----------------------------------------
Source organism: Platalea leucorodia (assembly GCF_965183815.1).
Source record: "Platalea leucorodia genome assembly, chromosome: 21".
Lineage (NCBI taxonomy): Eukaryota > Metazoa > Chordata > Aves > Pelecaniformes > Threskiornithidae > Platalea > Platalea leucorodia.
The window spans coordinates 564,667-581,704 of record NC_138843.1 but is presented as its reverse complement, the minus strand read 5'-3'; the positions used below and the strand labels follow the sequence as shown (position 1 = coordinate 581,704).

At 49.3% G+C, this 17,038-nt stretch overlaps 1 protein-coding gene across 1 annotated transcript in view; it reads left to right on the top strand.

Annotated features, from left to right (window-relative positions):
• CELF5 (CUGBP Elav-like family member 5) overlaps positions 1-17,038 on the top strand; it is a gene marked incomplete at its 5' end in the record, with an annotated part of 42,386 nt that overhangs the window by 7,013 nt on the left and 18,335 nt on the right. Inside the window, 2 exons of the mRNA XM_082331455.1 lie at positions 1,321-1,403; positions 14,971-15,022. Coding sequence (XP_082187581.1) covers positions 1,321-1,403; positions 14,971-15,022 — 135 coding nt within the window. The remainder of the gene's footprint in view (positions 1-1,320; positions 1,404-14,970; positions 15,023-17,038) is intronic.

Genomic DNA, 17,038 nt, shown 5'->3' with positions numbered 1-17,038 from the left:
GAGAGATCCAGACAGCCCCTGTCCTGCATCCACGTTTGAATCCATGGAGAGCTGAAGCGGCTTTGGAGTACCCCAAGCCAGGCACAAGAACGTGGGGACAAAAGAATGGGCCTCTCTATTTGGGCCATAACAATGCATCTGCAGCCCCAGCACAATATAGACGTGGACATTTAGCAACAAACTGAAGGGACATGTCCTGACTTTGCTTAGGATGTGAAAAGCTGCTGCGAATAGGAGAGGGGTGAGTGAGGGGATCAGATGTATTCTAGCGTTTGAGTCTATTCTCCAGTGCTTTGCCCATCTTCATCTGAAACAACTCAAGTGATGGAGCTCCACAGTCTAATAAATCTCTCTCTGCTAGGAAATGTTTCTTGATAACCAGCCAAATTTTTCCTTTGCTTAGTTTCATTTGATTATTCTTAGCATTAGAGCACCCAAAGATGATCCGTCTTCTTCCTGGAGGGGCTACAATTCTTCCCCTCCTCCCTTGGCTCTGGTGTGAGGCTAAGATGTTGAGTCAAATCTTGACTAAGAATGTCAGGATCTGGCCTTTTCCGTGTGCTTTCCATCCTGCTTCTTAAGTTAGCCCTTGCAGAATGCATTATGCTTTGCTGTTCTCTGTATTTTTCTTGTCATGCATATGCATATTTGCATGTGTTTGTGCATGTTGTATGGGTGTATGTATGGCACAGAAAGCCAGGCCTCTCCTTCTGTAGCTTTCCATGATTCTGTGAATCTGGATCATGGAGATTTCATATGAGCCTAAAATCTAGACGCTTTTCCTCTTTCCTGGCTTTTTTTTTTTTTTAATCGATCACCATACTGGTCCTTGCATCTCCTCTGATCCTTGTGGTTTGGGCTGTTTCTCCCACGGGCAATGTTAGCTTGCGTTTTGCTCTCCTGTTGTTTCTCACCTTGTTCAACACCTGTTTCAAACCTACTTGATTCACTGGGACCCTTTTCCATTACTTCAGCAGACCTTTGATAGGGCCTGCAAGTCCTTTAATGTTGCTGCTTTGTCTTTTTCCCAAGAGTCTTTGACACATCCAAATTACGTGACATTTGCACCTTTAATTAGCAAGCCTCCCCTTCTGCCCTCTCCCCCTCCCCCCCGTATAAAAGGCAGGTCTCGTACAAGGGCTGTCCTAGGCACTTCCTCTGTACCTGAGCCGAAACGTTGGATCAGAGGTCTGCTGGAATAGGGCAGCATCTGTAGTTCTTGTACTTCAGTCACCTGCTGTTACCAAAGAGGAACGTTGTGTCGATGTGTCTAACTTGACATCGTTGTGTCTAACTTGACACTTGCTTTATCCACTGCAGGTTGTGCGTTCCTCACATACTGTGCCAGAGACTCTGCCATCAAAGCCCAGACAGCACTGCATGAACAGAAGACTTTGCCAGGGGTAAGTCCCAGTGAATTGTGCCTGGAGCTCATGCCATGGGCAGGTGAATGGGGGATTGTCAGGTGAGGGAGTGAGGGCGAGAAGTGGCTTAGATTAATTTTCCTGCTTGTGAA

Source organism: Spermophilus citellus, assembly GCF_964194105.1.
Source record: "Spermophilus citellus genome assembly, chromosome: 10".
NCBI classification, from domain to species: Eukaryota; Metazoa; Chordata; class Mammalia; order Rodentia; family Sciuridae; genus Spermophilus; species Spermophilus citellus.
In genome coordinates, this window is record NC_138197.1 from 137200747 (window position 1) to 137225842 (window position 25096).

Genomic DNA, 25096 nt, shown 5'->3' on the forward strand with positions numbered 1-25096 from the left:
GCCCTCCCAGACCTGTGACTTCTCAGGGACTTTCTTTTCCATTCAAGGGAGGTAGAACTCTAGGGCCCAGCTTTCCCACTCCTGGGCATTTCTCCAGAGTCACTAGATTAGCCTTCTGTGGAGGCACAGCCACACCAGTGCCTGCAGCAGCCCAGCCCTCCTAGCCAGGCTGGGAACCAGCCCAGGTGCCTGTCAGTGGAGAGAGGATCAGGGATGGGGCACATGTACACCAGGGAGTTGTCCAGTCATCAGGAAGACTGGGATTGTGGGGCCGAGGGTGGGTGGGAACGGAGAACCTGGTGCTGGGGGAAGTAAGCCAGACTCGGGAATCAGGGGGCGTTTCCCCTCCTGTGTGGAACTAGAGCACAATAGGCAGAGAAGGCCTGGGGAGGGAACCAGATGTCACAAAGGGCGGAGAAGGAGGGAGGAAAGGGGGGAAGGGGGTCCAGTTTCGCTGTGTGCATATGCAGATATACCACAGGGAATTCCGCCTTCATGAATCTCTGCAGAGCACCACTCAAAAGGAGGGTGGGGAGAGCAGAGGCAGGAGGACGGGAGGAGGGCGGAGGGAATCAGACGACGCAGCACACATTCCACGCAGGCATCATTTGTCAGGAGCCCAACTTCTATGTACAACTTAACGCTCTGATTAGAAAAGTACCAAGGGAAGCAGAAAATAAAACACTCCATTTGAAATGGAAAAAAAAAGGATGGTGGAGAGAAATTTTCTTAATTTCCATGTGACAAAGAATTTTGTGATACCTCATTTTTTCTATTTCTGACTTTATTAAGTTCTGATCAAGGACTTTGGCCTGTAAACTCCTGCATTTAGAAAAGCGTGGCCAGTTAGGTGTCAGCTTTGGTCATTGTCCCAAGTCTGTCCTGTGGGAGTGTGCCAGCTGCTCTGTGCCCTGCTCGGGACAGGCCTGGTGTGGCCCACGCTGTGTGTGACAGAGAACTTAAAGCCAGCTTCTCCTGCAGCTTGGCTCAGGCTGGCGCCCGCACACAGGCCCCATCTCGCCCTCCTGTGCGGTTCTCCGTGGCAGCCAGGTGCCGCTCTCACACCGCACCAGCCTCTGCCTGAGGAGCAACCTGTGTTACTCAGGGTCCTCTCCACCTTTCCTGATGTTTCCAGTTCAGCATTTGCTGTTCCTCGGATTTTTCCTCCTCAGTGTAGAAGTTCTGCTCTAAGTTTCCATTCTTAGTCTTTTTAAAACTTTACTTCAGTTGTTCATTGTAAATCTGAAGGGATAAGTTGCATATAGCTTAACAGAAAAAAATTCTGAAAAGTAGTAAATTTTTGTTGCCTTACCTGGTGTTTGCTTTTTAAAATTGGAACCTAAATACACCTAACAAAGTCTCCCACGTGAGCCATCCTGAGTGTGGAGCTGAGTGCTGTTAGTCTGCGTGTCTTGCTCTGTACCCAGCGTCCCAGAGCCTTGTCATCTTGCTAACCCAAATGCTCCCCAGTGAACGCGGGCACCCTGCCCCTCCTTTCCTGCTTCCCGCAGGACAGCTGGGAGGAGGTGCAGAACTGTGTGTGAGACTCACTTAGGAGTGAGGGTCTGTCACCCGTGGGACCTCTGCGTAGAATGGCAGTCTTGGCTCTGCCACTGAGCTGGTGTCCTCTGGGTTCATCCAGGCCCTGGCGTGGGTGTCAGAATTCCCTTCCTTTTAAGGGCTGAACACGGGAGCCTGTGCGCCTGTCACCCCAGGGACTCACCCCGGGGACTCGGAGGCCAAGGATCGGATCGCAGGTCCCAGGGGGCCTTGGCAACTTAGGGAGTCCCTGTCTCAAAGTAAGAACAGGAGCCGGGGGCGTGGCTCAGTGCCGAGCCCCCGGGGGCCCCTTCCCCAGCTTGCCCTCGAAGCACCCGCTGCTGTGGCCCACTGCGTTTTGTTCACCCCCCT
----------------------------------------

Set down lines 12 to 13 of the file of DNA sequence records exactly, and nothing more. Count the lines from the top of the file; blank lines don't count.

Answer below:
NCBI classification, from domain to species: Eukaryota; Metazoa; Chordata; class Mammalia; order Rodentia; family Sciuridae; genus Spermophilus; species Spermophilus citellus.
In genome coordinates, this window is record NC_138197.1 from 137200747 (window position 1) to 137225842 (window position 25096).